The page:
In the aftermath of the tragic Metro North derailment of December 1st which killed 4 passengers and injured more than 70, some critically, the Bronx District Attorney’s office is considering bringing criminal charges against the train engineer, William Rockefeller. The reported evidence indicates that at the time of the accident, the 5:54 AM southbound train was travelling at 82 miles per hour entering a sharp curve just north of the Spuyten Duyvil station, where the speed limit is 30 miles per hour. Rockefeller’s attorney claims that he “dozed off” just prior to the derailment and that this was the reason for his failure to apply the brakes until a few seconds before the accident. Mr. Rockefeller then attempted the emergency measure of “dropping the brakes”, meaning that he pressed on the brakes with full force, but it was too late.
To prove a criminal case against Rockefeller, the D.A will have a difficult hurdle. Prosecutors must prove that the train engineer either:
1. Intentionally caused the crash;
2. Knowingly caused the crash;
3. Recklessly caused the crash; or
4. Was criminally negligent in his actions that early Sunday morning two weeks ago.
In my opinion, the D.A. will not have any chance of proving, nor are they likely to attempt to do so, that Rockefeller intentionally or knowingly caused the accident. By all accounts, Mr. Rockefeller was an experienced engineer who enjoyed his work. Similarly, I believe prosecutors will not try to prove that Rockefeller was reckless on that fateful December morning.
The only possible charge that the D.A. may pursue is “criminally negligent homicide.” However, even this charge will be fraught with difficulty for the prosecution. In order to prove criminally negligent homicide, the D.A. must prove that Mr. Rockefeller exhibited a reckless or indifferent disregard for the rights of others, and failed to perceive a substantial and unjustifiable risk that his actions constituted a gross deviation from the standard of care that a reasonable person would use in the situation.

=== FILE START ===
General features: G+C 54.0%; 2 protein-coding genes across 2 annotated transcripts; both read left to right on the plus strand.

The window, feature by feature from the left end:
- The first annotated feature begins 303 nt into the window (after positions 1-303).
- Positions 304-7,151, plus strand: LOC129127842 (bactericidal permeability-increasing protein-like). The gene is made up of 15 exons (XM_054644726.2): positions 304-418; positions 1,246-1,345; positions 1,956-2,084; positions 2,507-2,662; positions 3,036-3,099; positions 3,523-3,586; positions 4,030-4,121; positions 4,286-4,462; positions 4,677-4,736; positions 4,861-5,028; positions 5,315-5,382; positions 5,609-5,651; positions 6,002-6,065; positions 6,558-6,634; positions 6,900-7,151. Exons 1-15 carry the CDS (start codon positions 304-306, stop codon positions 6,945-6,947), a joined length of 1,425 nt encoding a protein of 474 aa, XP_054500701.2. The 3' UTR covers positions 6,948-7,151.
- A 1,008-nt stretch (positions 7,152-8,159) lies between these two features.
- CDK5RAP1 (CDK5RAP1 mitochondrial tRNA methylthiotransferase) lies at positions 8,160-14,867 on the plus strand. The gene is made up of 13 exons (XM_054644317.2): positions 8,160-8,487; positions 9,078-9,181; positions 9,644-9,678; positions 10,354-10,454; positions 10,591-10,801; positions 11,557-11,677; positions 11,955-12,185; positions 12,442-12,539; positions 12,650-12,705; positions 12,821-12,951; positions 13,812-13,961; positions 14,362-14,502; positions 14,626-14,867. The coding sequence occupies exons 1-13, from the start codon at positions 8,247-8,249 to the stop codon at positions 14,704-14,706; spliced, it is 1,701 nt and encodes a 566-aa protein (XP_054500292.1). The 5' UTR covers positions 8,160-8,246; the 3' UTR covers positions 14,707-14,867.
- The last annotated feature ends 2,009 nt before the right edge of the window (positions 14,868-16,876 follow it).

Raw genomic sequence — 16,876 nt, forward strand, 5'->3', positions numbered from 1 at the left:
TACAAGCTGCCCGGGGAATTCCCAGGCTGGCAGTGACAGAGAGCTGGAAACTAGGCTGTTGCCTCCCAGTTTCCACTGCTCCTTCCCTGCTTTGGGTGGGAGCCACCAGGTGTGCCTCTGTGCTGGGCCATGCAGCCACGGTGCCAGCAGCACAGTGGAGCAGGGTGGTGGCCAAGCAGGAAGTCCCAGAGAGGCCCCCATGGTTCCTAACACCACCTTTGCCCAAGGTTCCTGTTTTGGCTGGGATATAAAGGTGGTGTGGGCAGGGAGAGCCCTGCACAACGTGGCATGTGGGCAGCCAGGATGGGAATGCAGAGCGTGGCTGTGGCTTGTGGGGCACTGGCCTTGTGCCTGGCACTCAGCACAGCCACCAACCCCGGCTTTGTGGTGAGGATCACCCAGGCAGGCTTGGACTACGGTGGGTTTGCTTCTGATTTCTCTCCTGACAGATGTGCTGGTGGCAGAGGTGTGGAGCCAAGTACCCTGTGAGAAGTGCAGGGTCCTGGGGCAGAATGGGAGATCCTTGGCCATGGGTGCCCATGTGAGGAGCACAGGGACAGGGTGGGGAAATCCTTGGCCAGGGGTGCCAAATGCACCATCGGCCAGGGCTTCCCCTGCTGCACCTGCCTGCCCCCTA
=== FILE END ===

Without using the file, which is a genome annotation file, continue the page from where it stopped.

Last year, the Bronx D.A. was unsuccessful in prosecuting Ophadell Williams, who was a 41 year old bus driver charged with manslaughter and criminally negligent homicide in a fatal bus accident on March 12, 2011 on I-95 in the Bronx in which 15 were killed and many others injured. Prosecutors attempted to prove that Williams was so sleep deprived that he should be held criminally responsible for his conduct in operating the bus in that condition. This theory of “driving while drowsy” has never been established in New York State, and the prosecution would be attempting a similar argument in prosecuting Rockefeller. The Bronx jury rejected the argument and acquitted Mr. Williams in December of 2012 of all but one of 55 charges against him, despite the fact that he had a rather extensive criminal record in addition to the horrific fatalities and injuries Mr. Williams caused in the bus accident.
Ultimately, I believe the Bronx D.A. will decline to prosecute Mr. Rockefeller as their experience in the Williams case was instructive and cautionary—trials are costly and time consuming, and they must utilize limited personnel and resources judiciously.